Crisis comms out/not out. Now what?


How many weeks are we into this crisis now? I don’t know, but it feels like forever. I’ve cut my own hair twice. It’s the only source of time keeping I have now. That and the clapping.

Absolutely everything has changed, from where (and if) we work, how we work, how we operate as families, communities, and as a society. It’s a lot to digest.

But as I have said in previous blogs, and to anyone that follows me on social, I’ve been amazed at what we have achieved. How we have pulled together, leaned in, supported each other, and still managed to get work done, some of it brilliant. Our sector has shone.

Humanity is alive and well

Key insight coming back from those that got emergency appeals out in time show that response across the board has been strong. Despite people’s individual worries, collectively we are giving. We care. We are doing what we can to help the causes that we already support, as well as new ones. In fact, many people are drastically rethinking which orgs they give to, because of their relevance to the crisis. That in itself is a massive shift in donors’ mindsets, and one we must all remember.

The ‘Colonel Tom Effect’ threw this into sharp relief. There was a vacuum for our collective humanity. We were trapped indoors against a backdrop of fear and confusion. We wanted (and needed) to do something. To connect. So we channelled that humanity into a story that was getting slight media traction, and because of that, it got a lot more media traction. Boom. Controversially, this shows more about us than it does Colonel Tom. People power is astonishing.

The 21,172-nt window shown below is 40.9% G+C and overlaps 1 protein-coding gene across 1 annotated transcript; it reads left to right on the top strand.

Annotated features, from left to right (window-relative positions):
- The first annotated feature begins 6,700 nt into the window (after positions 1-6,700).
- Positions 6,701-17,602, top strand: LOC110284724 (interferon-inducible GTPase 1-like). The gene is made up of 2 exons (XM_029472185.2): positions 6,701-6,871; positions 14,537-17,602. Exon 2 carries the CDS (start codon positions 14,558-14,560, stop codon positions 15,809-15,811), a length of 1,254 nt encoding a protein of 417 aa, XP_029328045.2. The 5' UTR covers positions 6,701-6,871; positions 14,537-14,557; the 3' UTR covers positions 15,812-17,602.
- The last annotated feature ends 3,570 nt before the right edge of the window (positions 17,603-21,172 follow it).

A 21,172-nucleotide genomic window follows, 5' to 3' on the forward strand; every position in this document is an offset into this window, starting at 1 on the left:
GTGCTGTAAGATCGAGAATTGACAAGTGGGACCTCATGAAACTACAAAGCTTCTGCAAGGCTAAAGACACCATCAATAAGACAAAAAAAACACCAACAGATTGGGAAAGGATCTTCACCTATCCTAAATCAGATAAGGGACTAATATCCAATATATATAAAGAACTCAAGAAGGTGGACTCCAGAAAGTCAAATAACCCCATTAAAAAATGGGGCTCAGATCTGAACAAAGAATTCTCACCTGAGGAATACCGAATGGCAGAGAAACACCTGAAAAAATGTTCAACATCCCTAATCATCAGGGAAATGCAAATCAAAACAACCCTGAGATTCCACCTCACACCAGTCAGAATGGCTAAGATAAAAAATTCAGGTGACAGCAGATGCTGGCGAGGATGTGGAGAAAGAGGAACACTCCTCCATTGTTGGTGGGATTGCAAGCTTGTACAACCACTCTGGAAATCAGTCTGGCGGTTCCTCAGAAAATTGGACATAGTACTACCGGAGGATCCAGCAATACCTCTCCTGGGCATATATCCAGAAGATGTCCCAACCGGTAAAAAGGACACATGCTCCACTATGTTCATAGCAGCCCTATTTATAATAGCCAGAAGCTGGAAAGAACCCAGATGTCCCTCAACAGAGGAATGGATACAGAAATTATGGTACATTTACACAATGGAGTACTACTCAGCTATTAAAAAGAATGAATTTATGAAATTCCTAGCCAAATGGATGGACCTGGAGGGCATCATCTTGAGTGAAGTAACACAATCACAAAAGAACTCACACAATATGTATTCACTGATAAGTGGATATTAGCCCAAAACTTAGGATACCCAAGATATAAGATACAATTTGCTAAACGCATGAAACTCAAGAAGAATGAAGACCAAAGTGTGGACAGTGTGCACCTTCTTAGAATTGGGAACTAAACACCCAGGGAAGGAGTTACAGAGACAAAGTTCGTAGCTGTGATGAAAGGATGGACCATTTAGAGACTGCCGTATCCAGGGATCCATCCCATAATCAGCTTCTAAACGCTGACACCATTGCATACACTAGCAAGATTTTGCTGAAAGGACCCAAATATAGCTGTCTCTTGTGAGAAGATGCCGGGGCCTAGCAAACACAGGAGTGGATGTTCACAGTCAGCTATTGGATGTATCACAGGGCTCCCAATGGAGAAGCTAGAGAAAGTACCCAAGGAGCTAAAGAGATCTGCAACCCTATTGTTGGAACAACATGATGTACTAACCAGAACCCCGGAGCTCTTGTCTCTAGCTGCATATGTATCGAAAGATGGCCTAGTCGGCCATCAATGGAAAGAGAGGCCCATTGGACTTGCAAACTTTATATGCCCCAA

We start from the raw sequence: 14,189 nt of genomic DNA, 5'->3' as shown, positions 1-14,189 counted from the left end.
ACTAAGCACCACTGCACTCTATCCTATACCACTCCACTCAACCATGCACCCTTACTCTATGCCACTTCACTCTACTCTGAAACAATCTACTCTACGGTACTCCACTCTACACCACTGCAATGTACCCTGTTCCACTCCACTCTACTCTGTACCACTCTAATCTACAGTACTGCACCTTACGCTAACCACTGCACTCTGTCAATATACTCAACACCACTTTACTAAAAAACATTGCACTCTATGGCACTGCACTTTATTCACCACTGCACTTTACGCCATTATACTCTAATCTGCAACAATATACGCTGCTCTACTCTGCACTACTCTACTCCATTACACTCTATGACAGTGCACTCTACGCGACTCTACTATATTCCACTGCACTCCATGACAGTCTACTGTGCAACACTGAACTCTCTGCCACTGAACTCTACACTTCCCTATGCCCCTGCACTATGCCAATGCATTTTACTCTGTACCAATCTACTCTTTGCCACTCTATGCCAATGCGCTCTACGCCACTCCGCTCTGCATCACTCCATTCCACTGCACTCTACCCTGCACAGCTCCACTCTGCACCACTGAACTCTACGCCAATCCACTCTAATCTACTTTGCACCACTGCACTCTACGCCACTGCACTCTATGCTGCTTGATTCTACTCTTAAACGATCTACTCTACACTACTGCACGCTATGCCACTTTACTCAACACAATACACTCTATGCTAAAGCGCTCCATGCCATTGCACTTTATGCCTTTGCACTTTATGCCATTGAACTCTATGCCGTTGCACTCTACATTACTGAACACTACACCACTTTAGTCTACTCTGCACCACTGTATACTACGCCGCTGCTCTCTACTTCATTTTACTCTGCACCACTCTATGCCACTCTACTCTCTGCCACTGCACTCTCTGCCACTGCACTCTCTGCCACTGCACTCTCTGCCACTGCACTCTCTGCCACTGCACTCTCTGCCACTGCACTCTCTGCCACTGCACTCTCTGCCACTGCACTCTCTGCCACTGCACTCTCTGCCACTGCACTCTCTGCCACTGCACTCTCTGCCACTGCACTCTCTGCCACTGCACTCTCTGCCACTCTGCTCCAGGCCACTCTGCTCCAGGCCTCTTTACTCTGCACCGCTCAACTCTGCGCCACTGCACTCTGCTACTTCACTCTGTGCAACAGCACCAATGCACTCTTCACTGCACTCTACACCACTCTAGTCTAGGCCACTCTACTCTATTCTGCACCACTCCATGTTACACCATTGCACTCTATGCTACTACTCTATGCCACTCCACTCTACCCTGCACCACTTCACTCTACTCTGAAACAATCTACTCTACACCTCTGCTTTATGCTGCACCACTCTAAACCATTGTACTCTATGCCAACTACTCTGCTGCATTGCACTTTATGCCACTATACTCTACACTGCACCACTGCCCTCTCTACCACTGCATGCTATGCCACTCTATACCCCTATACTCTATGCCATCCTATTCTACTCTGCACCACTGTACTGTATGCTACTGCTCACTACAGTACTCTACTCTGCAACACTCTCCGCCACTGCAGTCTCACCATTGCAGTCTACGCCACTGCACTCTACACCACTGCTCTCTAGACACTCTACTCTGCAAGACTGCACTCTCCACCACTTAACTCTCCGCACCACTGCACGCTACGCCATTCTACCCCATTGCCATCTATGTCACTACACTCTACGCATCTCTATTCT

The future may be more about moments than journeys

It also highlights that the future, and importantly the power of individual giving going forward may be more about moments than it is about journeys. Our role as fundraisers may be more about how we harness those moments, and maximise them. But that’s a discussion for another time.

What this crisis has shown, is that relevance is everything. It’s driving communications, fundraising, brand, and importantly, purpose. I for one am very happy about that development.

Exhaustion. Overcompensating. Panic. Guilt. Let’s give ourselves a break

Despite this upsurge in relevance and innovation, people are really feeling the pressure. This constant emergency mode is not sustainable long term. Crisis, crisis, crisis. Red alert every moment of the day. Back to back Zoom meetings. Overcompensating because you are working from home. Guilt if you haven’t been furloughed. Guilt if you have been furloughed. It’s exhausting.

Let’s all knock it down a gear, yeah?

What we must do now is focus on the medium term, but also knock it down a gear, for our wellbeing, and to focus our productivity.

We need to pivot our storytelling for the next 6 months, and constantly showcase our relevance. Work out what we need to enable us to tell that story in that expanded timeframe, and what we need to drop/restructure to make sure this is our number one priority.